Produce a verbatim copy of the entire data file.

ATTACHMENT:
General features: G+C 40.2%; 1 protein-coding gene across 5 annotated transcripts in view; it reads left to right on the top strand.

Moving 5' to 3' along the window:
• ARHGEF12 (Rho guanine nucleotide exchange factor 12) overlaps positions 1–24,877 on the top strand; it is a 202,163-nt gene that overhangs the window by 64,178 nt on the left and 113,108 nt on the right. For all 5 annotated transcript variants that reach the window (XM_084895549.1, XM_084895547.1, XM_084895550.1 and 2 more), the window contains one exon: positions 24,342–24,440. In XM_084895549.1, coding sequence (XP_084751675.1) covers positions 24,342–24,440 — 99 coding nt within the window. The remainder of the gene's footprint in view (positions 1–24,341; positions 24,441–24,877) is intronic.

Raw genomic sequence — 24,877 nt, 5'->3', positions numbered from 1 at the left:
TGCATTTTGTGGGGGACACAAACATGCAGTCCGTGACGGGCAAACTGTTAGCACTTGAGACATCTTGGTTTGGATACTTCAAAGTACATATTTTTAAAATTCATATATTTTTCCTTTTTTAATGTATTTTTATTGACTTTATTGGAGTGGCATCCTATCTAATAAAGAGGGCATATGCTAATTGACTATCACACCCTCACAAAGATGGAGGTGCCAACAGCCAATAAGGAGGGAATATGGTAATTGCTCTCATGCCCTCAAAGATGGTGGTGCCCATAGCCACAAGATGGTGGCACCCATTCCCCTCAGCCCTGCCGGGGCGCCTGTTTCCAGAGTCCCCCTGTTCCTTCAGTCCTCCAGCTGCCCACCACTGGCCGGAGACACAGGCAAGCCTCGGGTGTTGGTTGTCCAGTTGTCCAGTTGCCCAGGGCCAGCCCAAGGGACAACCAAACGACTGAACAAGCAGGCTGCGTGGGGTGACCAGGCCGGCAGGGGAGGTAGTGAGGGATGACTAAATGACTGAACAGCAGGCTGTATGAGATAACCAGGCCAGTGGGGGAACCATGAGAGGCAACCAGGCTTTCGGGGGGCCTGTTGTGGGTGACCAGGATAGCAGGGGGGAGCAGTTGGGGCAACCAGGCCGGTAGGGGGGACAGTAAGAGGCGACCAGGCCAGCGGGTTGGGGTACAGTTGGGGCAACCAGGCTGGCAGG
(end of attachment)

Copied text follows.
General features: G+C 40.2%; 1 protein-coding gene across 5 annotated transcripts in view; it reads left to right on the top strand.

Moving 5' to 3' along the window:
• ARHGEF12 (Rho guanine nucleotide exchange factor 12) overlaps positions 1–24,877 on the top strand; it is a 202,163-nt gene that overhangs the window by 64,178 nt on the left and 113,108 nt on the right. For all 5 annotated transcript variants that reach the window (XM_084895549.1, XM_084895547.1, XM_084895550.1 and 2 more), the window contains one exon: positions 24,342–24,440. In XM_084895549.1, coding sequence (XP_084751675.1) covers positions 24,342–24,440 — 99 coding nt within the window. The remainder of the gene's footprint in view (positions 1–24,341; positions 24,441–24,877) is intronic.

Raw genomic sequence — 24,877 nt, 5'->3', positions numbered from 1 at the left:
TGCATTTTGTGGGGGACACAAACATGCAGTCCGTGACGGGCAAACTGTTAGCACTTGAGACATCTTGGTTTGGATACTTCAAAGTACATATTTTTAAAATTCATATATTTTTCCTTTTTTAATGTATTTTTATTGACTTTATTGGAGTGGCATCCTATCTAATAAAGAGGGCATATGCTAATTGACTATCACACCCTCACAAAGATGGAGGTGCCAACAGCCAATAAGGAGGGAATATGGTAATTGCTCTCATGCCCTCAAAGATGGTGGTGCCCATAGCCACAAGATGGTGGCACCCATTCCCCTCAGCCCTGCCGGGGCGCCTGTTTCCAGAGTCCCCCTGTTCCTTCAGTCCTCCAGCTGCCCACCACTGGCCGGAGACACAGGCAAGCCTCGGGTGTTGGTTGTCCAGTTGTCCAGTTGCCCAGGGCCAGCCCAAGGGACAACCAAACGACTGAACAAGCAGGCTGCGTGGGGTGACCAGGCCGGCAGGGGAGGTAGTGAGGGATGACTAAATGACTGAACAGCAGGCTGTATGAGATAACCAGGCCAGTGGGGGAACCATGAGAGGCAACCAGGCTTTCGGGGGGCCTGTTGTGGGTGACCAGGATAGCAGGGGGGAGCAGTTGGGGCAACCAGGCCGGTAGGGGGGACAGTAAGAGGCGACCAGGCCAGCGGGTTGGGGTACAGTTGGGGCAACCAGGCTGGCAGG